Regional politics in post-socialist states. Based on the analysis of Georgia

Volume 3, Issue 4
Pages: 189—195

J. Kaczmarek–Khubnaia — Institute of Socio-Economic Geography and Spatial Management, Adam Mickiewicz University (Poznań, Poland)

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Since the fall of the Soviet Union, the post-Soviet countries have been undergoing general transformation processes. A change in state regime meant a complete reorganisation of  political system. Main obstacles for the development processes and structural changes were legislative chaos, rise of nationalism, growing sense of separateness of regional communities, and a tense internal situation, often resulting in armed conflicts. Departure from centrally controlled economy, decentralisation of power and the subsequent reduction of the state care level has made the authorities (wanting to ensure sustainable development for all self-government units), start a development process of new regional policy framework.Since the fall of the Soviet Union, the post-Soviet countries have been undergoing general transformation processes. A change in state regime meant a complete reorganisation of  political system. Main obstacles for the development processes and structural changes were legislative chaos, rise of nationalism, growing sense of separateness of regional communities, and a tense internal situation, often resulting in armed conflicts. Departure from centrally controlled economy, decentralisation of power and the subsequent reduction of the state care level has made the authorities (wanting to ensure sustainable development for all self-government units), start a development process of new regional policy framework. The aim of this article is characterisation of the regional policy of post-Soviet states on the example of Georgia. Due to the specific nature of the historic conditions associated with the 70-year affiliation of the analysed country to the USSR, the author first refers to past regional policy framework, introduced by the Soviet authorities (e.g. economic territorial divisions or regional specialism) as the starting point and the determinant of the present regional disparities.The author then presents the characteristics of the present Georgian regional policy, in institutional and legal terms, by describing and evaluating its shaping process and the main documents defining key objectives (strategies, plans, projects, laws, et c.). Due to a strong difference in development between the post-Soviet states, caused by a different internal situation, international position (geopolitical position), economic potential and a degree of advancement in transformation processes, the analysis has been enriched by a comparison of regional policies of two former East bloc states,  Poland and Georgia.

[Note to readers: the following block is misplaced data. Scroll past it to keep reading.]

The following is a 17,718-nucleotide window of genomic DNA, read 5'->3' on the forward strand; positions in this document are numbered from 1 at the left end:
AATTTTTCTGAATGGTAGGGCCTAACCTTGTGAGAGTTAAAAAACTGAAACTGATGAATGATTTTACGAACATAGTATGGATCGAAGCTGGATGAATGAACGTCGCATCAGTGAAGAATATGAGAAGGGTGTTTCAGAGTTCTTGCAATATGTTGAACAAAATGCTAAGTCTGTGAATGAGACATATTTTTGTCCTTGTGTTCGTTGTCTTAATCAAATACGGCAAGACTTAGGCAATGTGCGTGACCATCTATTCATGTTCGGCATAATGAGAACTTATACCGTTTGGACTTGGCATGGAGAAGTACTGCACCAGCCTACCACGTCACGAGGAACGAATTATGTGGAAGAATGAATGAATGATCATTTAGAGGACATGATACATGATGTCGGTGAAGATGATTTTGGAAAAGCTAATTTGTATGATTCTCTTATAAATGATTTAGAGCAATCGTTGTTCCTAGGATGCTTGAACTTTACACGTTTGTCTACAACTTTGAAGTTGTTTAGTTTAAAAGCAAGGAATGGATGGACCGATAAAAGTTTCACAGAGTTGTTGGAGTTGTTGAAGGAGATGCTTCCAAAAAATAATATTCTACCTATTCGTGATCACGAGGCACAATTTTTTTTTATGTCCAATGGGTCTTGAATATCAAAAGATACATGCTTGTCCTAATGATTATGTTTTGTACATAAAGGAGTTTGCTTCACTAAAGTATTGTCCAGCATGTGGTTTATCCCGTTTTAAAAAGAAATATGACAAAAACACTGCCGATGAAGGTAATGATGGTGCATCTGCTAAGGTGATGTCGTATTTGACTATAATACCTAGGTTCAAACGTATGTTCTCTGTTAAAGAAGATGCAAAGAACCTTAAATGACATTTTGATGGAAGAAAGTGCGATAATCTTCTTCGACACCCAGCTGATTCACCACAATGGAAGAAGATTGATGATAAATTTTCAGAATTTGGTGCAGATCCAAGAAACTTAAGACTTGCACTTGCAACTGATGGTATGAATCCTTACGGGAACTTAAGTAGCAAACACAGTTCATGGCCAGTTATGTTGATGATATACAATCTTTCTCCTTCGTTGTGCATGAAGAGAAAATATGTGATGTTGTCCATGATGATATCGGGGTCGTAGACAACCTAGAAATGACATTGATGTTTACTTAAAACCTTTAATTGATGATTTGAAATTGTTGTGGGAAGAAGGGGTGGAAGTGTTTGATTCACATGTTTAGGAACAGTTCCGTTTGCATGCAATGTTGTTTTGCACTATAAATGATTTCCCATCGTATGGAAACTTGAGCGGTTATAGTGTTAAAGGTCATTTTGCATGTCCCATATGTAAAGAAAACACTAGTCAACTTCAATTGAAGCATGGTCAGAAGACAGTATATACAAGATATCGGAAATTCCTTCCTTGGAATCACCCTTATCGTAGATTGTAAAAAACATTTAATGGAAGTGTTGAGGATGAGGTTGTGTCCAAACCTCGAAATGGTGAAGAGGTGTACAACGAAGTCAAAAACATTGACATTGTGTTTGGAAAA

Keywords: regional politics; region, Georgia; Poland; Post-communist, European Union

DOI:  https://doi.org/10.15826/recon.2017.3.3.021 

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